Plains Leopard Frog
Plains Leopard Frog
(= Rana blairi)
(Order Anura; Family Ranidae)
Diagnosis: The Plains Leopard Frog is a medium sized frog, typically ranging from 2-3.5 inches (50-90 mm). Coloration is brown or gray on top with round brown or black spots on the back and sides. A dark spot is usually present on the snout. The upper jaw has a distinct line along the upper jaw. The tympanum typically has a light spot. Toes have well developed webbing. The dorsolateral stripe is broken posteriorly. Underparts are white with pale yellow near the groin and inner thighs.
Natural History: This species breeds from mid-April to early June. Females may produce between 4,000 and 6,500 eggs. Eggs hatch in 2 to 3 weeks. Tadpoles are herbivorous but may feed on dead animal matter. This species disperses between ponds on rainy nights. During the winter, adults or tadpoles hibernate in the leaves and mud at the bottom of ponds and streams.
Call: The mating call of the male is a rapid, deep “chuck-chuck-chuck”.
Distribution: Grassland areas of the Midwest (from southern South Dakota in the north to central Texas in the south and from New Mexico in the west to western Indian in the east).
Habitat: Floodplains, ditches, farm ponds, small streams, marshes.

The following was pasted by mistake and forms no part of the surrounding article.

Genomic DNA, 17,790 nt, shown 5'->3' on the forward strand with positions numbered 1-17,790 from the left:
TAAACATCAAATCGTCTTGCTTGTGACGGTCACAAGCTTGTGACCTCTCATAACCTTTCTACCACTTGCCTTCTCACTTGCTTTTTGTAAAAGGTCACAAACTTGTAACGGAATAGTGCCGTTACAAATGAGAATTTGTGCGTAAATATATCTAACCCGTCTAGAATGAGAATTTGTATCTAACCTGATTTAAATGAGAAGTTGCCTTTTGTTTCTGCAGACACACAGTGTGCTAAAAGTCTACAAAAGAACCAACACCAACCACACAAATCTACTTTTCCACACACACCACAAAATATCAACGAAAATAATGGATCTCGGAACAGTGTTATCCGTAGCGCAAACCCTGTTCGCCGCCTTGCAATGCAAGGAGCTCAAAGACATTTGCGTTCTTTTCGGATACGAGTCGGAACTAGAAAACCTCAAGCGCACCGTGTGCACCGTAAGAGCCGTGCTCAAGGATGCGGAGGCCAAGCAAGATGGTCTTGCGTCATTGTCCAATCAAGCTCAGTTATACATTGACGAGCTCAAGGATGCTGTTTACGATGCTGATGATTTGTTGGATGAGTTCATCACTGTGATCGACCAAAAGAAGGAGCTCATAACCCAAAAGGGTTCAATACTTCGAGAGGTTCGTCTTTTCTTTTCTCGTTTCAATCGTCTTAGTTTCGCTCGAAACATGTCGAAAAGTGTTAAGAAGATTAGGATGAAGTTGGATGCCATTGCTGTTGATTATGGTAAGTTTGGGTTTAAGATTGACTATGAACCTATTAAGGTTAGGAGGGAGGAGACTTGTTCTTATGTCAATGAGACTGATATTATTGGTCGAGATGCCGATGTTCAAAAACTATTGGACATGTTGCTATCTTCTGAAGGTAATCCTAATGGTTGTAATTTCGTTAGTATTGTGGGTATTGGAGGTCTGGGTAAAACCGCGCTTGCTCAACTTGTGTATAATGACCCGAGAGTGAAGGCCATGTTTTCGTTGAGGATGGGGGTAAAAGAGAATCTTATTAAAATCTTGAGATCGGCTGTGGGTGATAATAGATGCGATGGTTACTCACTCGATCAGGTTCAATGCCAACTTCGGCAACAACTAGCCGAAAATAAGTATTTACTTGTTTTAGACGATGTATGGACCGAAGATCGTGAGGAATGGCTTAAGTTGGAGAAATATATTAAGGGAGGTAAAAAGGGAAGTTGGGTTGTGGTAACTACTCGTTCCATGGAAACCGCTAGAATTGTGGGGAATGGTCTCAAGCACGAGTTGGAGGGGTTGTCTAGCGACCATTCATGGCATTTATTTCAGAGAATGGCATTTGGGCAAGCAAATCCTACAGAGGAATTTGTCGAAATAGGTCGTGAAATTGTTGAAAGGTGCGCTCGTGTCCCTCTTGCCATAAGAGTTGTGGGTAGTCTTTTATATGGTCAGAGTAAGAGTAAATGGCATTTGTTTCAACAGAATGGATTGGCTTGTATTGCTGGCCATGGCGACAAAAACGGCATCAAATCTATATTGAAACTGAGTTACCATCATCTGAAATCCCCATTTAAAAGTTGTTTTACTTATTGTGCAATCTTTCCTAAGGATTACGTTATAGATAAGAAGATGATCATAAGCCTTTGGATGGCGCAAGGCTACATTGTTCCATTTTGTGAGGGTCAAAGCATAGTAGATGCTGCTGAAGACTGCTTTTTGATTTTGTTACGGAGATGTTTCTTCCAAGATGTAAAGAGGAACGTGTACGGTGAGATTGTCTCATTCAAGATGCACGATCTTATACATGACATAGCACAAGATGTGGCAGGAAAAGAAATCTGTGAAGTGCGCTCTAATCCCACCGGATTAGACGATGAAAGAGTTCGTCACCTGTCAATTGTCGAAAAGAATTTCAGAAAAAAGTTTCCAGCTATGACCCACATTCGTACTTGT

Diet: A wide variety of invertebrates (worms, aquatic insects, small minnows).
Conservation status: Not threatened
Johnson, Tom R. 1987. The Amphibians and Reptiles of Missouri. Missouri Department of Conservation, Jefferson City, MO. 368 pp.
Smith, B.E. and D.A. Keinath (2005, December 20). Plains Leopard Frog (Rana blairi): a technical conservation assessment. USDA Forest Service, Rocky Mountain Region. http://www.fs.fed.us/r2/projects/scp/assessments/plainsleopardfrog.pdf
Reptiles and Amphibians of Nebraska (link to http://snr.unl.edu/herpneb/frog/basicfrogkey.html)
Field Guide to Iowa Reptiles and Amphibians (link to http://www.herpnet.net/Iowa-Herpetology/)
Lithobates blairi in water. Photo by Mary Liz Jameson, 2011.
Lithobates blairi on daisy. Photo by Mary Liz Jameson, 2011.
United States Distribution map from: Smith and Keinath, 2005.
Kansas map from: Collins, 2011.
Submitted by: Mary Liz Jameson, July 2011